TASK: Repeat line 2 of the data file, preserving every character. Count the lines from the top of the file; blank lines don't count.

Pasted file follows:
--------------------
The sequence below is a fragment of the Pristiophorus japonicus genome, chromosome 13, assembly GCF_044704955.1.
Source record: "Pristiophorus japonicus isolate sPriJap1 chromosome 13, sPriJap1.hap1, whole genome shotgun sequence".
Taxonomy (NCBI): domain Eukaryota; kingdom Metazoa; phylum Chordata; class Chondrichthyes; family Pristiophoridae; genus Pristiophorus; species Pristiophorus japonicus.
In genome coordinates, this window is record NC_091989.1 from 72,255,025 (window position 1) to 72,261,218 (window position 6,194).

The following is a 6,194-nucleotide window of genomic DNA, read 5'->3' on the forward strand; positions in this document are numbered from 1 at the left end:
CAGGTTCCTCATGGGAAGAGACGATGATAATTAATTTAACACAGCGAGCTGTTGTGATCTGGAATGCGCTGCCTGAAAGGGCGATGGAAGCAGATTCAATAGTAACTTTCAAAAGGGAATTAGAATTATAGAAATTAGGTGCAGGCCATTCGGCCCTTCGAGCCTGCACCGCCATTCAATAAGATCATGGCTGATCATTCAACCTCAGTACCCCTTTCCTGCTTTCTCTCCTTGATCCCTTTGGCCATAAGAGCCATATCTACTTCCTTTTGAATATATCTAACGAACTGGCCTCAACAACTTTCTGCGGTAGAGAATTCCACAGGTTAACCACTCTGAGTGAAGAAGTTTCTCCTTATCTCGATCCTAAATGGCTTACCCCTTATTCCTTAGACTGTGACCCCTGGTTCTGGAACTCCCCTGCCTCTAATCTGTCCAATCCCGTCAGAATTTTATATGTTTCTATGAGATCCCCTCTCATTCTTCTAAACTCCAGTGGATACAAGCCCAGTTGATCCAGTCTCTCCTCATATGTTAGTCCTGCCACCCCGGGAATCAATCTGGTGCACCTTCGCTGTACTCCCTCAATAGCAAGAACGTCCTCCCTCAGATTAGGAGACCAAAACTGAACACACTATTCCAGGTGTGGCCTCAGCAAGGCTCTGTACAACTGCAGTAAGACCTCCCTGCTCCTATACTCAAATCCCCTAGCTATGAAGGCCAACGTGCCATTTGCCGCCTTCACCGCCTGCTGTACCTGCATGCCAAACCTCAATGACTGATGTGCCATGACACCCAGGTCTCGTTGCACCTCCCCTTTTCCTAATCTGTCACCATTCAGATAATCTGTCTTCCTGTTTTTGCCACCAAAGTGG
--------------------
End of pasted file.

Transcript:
Source record: "Pristiophorus japonicus isolate sPriJap1 chromosome 13, sPriJap1.hap1, whole genome shotgun sequence".